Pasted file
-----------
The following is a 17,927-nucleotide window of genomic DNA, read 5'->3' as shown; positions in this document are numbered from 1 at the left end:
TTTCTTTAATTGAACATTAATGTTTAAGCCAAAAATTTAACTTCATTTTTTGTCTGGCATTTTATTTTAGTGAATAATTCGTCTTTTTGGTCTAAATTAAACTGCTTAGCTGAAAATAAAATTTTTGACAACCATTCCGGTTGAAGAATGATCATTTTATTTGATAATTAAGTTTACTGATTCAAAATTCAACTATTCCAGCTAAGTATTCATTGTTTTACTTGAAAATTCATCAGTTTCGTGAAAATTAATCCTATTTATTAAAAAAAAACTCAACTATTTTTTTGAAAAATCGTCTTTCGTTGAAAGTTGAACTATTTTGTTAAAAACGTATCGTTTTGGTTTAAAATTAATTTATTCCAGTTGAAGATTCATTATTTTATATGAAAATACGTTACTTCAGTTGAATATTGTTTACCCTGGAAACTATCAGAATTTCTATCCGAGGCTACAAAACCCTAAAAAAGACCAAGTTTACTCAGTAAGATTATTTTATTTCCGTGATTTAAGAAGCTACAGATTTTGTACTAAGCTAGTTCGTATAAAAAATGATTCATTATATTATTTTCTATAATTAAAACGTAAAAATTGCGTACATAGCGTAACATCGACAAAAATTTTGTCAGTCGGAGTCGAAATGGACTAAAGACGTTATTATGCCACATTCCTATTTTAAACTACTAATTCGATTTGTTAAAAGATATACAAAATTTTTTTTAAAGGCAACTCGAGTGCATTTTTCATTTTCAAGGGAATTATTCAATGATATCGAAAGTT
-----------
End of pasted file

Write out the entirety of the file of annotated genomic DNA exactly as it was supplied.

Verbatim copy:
The following is a 17,927-nucleotide window of genomic DNA, read 5'->3' as shown; positions in this document are numbered from 1 at the left end:
TTTCTTTAATTGAACATTAATGTTTAAGCCAAAAATTTAACTTCATTTTTTGTCTGGCATTTTATTTTAGTGAATAATTCGTCTTTTTGGTCTAAATTAAACTGCTTAGCTGAAAATAAAATTTTTGACAACCATTCCGGTTGAAGAATGATCATTTTATTTGATAATTAAGTTTACTGATTCAAAATTCAACTATTCCAGCTAAGTATTCATTGTTTTACTTGAAAATTCATCAGTTTCGTGAAAATTAATCCTATTTATTAAAAAAAAACTCAACTATTTTTTTGAAAAATCGTCTTTCGTTGAAAGTTGAACTATTTTGTTAAAAACGTATCGTTTTGGTTTAAAATTAATTTATTCCAGTTGAAGATTCATTATTTTATATGAAAATACGTTACTTCAGTTGAATATTGTTTACCCTGGAAACTATCAGAATTTCTATCCGAGGCTACAAAACCCTAAAAAAGACCAAGTTTACTCAGTAAGATTATTTTATTTCCGTGATTTAAGAAGCTACAGATTTTGTACTAAGCTAGTTCGTATAAAAAATGATTCATTATATTATTTTCTATAATTAAAACGTAAAAATTGCGTACATAGCGTAACATCGACAAAAATTTTGTCAGTCGGAGTCGAAATGGACTAAAGACGTTATTATGCCACATTCCTATTTTAAACTACTAATTCGATTTGTTAAAAGATATACAAAATTTTTTTTAAAGGCAACTCGAGTGCATTTTTCATTTTCAAGGGAATTATTCAATGATATCGAAAGTT